Activist shareholders and environmental campaigners notched a string of high-profile victories over oil and gas majors in May, illustrating how climate-change pressure on the companies is rising in both Europe and the U.S.
At Exxon Mobil Corp., activist hedge fund Engine No. 1 added three of its own nominees to the company's board after a contentious campaign. On the same day, Chevron Corp. investors defied management to vote in favor of stringent targets to cut emissions from the company's products, known as Scope 3 emissions, for the first time. And in the Netherlands, Royal Dutch Shell PLC lost a landmark court case that means it will have to cut its emissions much more steeply than planned.
Although the proxy battle at Exxon was only in part about managing climate risk, the victories were hailed as a significant step forward for the environmental, social and governance investors who have sought to tie Big Oil to higher climate targets. But some campaigners caution that getting companies to set goals, like at Chevron, is only the first step. Holding them accountable over the longer term and making sure they raise their low-carbon ambitions will be much harder tasks.
How Will Increasing Investor Focus on ESG Factors Affect North American Energy Companies?
S&P Global Ratings research indicates investors' growing focus on environmental, social, and governance (ESG) factors and credit risk could be affecting demand and pricing for oil and gas companies' new debt issuance, although these companies continue to have ample market access.Read the Full Report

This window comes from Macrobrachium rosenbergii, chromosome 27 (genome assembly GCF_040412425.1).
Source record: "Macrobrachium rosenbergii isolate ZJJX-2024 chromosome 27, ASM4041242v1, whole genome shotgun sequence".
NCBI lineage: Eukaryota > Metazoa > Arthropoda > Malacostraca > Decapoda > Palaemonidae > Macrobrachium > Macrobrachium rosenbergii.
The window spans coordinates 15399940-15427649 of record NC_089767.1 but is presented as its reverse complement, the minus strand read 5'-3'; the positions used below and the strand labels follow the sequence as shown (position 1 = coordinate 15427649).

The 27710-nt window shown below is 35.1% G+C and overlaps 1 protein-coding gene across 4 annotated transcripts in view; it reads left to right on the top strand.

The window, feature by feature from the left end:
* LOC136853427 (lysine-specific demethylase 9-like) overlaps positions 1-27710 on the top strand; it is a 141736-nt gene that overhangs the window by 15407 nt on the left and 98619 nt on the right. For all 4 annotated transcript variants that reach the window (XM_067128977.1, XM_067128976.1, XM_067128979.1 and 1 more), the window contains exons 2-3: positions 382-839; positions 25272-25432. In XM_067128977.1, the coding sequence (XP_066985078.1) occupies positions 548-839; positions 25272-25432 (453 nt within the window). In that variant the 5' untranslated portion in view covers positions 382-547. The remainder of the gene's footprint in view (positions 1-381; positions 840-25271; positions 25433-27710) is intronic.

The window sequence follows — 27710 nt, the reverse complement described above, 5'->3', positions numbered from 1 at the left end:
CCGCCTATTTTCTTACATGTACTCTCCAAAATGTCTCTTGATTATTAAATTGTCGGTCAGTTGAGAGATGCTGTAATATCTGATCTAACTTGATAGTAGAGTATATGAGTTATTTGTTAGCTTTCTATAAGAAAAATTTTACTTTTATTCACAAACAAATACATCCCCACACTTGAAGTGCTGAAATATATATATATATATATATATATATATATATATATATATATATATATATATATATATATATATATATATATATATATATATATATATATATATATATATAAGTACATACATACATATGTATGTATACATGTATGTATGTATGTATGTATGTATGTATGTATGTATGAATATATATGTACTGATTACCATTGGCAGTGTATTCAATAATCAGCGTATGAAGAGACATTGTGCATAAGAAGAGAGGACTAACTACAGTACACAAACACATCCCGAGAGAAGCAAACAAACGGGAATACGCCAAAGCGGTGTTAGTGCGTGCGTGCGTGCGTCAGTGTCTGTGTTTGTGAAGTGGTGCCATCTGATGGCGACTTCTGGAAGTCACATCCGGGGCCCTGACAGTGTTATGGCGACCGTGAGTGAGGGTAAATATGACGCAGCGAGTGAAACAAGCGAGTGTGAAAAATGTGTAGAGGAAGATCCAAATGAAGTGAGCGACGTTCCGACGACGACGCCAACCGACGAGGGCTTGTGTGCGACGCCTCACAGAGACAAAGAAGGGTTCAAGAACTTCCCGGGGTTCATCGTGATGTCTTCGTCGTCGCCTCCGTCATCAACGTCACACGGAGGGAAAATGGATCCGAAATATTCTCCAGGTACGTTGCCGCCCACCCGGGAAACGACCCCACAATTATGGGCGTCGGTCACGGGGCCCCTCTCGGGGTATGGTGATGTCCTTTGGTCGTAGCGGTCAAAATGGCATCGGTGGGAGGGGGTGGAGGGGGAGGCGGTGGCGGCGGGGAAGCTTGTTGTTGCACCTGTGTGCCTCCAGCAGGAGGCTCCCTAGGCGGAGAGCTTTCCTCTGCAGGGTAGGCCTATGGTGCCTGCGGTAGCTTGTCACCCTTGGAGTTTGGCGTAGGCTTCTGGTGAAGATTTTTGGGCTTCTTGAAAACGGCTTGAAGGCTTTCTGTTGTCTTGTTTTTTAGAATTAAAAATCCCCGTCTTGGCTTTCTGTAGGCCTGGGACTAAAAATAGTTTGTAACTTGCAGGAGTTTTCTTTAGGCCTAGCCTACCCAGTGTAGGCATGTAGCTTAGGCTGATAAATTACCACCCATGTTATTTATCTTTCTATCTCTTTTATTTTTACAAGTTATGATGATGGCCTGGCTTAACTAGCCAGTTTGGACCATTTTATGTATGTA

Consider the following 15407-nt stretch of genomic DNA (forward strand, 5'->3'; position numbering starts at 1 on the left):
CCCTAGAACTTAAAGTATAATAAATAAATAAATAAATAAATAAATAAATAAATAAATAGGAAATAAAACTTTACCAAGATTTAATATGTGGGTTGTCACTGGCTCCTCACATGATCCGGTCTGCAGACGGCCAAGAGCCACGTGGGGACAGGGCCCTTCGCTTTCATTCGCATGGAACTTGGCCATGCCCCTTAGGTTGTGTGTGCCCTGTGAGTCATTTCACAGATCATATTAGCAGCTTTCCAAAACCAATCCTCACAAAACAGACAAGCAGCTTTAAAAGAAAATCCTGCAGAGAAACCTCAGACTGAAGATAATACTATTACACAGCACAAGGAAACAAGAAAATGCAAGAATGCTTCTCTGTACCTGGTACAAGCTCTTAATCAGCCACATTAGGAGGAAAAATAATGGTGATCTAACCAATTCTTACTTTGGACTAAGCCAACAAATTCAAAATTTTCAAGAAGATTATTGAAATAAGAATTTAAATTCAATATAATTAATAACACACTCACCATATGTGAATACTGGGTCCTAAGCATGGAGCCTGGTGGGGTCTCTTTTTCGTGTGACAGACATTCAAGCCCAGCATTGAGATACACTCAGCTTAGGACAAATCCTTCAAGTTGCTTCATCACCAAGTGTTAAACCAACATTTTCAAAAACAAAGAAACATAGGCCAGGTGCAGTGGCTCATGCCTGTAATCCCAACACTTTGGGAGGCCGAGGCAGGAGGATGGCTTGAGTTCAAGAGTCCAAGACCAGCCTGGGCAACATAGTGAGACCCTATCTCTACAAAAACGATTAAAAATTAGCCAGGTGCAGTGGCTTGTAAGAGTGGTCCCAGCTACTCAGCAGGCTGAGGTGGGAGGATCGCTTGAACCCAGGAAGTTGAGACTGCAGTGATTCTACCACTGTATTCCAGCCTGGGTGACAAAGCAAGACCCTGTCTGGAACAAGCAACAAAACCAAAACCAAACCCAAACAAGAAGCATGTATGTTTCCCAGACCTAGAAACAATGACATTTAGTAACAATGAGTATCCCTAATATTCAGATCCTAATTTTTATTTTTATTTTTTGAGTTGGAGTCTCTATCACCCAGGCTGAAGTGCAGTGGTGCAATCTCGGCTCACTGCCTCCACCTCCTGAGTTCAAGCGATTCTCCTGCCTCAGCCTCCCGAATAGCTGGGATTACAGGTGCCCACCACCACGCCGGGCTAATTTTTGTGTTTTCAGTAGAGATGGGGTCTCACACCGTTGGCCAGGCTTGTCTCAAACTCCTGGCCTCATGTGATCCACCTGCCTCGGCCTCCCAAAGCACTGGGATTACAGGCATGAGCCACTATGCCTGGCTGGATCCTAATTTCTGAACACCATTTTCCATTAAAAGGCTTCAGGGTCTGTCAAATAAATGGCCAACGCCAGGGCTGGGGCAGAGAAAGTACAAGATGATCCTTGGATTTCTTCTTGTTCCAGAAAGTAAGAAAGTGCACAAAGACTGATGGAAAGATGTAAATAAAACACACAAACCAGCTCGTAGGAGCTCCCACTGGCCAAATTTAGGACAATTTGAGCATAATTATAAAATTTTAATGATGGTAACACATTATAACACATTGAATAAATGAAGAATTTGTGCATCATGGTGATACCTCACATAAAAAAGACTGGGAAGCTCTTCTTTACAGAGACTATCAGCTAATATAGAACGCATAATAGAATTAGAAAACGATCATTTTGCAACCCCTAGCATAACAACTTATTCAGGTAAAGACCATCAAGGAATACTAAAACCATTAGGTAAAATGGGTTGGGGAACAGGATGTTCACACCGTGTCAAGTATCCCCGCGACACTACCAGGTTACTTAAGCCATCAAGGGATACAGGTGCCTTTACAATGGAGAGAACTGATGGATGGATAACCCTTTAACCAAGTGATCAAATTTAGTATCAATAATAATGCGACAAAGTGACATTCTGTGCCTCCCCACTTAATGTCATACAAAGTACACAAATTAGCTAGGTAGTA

Big Oil, Stung by Activist Campaigning, Not Yet Out for the Count
Global oil and gas producers, facing a pummeling from environmental activists and shareholders, can rely at least for a while on persistent oil demand and a need for their expertize and scale, even as pressure increases for them to diversify.Read the Full Article
Climate-Focused Investors Push Top Oil Drillers to 'Start Facing the Future'
ExxonMobil and Chevron at annual meetings May 26 faced their strongest pushback yet from climate-focused investors urging the oil and gas drillers to "start facing the future" by shifting to lower-carbon technologies and preparing for sharply lower fossil fuel demand.Read the Full Article
Enbridge Inc.'s sustainability-linked bond framework could represent the next frontier in pipeline sector finance as investors look for management teams to deliver on environmental, social and governance commitments, industry observers and credit rating experts said.
The Canadian pipeline giant on June 17 enumerated the performance indicators affecting borrowing costs it would use when issuing those bonds, like progress on reducing the intensity of its Scope 1 and Scope 2 greenhouse gas emissions by 35% by 2030, as well as progress on achieving 28% representation of racial and ethnic groups in its workforce, 40% gender diversity across the company and 40% representation of women on its board of directors by 2025.